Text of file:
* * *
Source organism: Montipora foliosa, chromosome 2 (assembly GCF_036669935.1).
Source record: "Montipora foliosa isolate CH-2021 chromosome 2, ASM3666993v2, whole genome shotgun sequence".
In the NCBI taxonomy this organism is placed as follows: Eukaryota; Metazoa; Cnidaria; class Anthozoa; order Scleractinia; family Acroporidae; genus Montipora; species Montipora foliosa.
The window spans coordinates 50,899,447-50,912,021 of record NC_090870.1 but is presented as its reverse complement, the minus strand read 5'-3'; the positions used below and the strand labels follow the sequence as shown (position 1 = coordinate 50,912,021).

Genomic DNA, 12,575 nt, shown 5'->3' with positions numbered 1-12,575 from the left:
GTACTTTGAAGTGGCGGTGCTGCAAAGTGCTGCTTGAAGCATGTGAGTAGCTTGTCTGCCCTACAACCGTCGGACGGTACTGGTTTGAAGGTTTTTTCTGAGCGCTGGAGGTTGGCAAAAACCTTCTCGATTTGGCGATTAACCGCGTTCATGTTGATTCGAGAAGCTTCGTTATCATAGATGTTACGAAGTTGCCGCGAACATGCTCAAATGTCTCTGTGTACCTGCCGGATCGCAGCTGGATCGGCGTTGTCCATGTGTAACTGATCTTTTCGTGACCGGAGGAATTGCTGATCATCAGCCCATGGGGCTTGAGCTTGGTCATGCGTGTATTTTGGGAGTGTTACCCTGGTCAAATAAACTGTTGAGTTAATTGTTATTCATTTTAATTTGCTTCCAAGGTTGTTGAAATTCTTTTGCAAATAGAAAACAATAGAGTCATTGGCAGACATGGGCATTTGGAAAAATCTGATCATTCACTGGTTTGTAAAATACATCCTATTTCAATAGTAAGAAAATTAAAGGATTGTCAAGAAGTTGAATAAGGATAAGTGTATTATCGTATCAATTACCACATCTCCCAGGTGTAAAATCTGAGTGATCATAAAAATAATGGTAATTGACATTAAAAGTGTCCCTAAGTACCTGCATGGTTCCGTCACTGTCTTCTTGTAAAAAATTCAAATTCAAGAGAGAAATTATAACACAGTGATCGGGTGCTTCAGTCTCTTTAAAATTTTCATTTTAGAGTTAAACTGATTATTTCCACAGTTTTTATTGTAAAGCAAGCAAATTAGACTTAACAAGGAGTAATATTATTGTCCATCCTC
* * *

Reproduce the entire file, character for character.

Source organism: Montipora foliosa, chromosome 2 (assembly GCF_036669935.1).
Source record: "Montipora foliosa isolate CH-2021 chromosome 2, ASM3666993v2, whole genome shotgun sequence".
In the NCBI taxonomy this organism is placed as follows: Eukaryota; Metazoa; Cnidaria; class Anthozoa; order Scleractinia; family Acroporidae; genus Montipora; species Montipora foliosa.
The window spans coordinates 50,899,447-50,912,021 of record NC_090870.1 but is presented as its reverse complement, the minus strand read 5'-3'; the positions used below and the strand labels follow the sequence as shown (position 1 = coordinate 50,912,021).

Genomic DNA, 12,575 nt, shown 5'->3' with positions numbered 1-12,575 from the left:
GTACTTTGAAGTGGCGGTGCTGCAAAGTGCTGCTTGAAGCATGTGAGTAGCTTGTCTGCCCTACAACCGTCGGACGGTACTGGTTTGAAGGTTTTTTCTGAGCGCTGGAGGTTGGCAAAAACCTTCTCGATTTGGCGATTAACCGCGTTCATGTTGATTCGAGAAGCTTCGTTATCATAGATGTTACGAAGTTGCCGCGAACATGCTCAAATGTCTCTGTGTACCTGCCGGATCGCAGCTGGATCGGCGTTGTCCATGTGTAACTGATCTTTTCGTGACCGGAGGAATTGCTGATCATCAGCCCATGGGGCTTGAGCTTGGTCATGCGTGTATTTTGGGAGTGTTACCCTGGTCAAATAAACTGTTGAGTTAATTGTTATTCATTTTAATTTGCTTCCAAGGTTGTTGAAATTCTTTTGCAAATAGAAAACAATAGAGTCATTGGCAGACATGGGCATTTGGAAAAATCTGATCATTCACTGGTTTGTAAAATACATCCTATTTCAATAGTAAGAAAATTAAAGGATTGTCAAGAAGTTGAATAAGGATAAGTGTATTATCGTATCAATTACCACATCTCCCAGGTGTAAAATCTGAGTGATCATAAAAATAATGGTAATTGACATTAAAAGTGTCCCTAAGTACCTGCATGGTTCCGTCACTGTCTTCTTGTAAAAAATTCAAATTCAAGAGAGAAATTATAACACAGTGATCGGGTGCTTCAGTCTCTTTAAAATTTTCATTTTAGAGTTAAACTGATTATTTCCACAGTTTTTATTGTAAAGCAAGCAAATTAGACTTAACAAGGAGTAATATTATTGTCCATCCTC